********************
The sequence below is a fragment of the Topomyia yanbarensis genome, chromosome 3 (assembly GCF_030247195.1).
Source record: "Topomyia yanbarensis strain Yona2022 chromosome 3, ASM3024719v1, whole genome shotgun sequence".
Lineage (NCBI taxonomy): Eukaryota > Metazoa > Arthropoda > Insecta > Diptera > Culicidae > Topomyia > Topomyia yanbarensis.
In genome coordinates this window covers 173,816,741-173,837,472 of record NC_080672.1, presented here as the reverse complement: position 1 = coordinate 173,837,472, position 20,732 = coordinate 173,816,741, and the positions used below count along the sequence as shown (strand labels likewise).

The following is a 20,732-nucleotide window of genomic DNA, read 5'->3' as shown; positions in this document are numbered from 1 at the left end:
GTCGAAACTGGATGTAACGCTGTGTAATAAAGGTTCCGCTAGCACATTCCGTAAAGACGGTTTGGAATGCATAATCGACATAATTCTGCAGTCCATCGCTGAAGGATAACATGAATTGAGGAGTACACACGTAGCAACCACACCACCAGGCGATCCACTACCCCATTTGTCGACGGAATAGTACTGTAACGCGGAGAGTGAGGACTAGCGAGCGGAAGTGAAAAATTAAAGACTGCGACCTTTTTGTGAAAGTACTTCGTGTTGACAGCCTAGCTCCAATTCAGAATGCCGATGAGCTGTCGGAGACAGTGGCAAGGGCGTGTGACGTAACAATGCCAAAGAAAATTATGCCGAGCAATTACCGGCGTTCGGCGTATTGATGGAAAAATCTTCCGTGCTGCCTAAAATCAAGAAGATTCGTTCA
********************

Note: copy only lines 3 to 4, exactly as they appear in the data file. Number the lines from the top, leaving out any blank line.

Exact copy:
Lineage (NCBI taxonomy): Eukaryota > Metazoa > Arthropoda > Insecta > Diptera > Culicidae > Topomyia > Topomyia yanbarensis.
In genome coordinates this window covers 173,816,741-173,837,472 of record NC_080672.1, presented here as the reverse complement: position 1 = coordinate 173,837,472, position 20,732 = coordinate 173,816,741, and the positions used below count along the sequence as shown (strand labels likewise).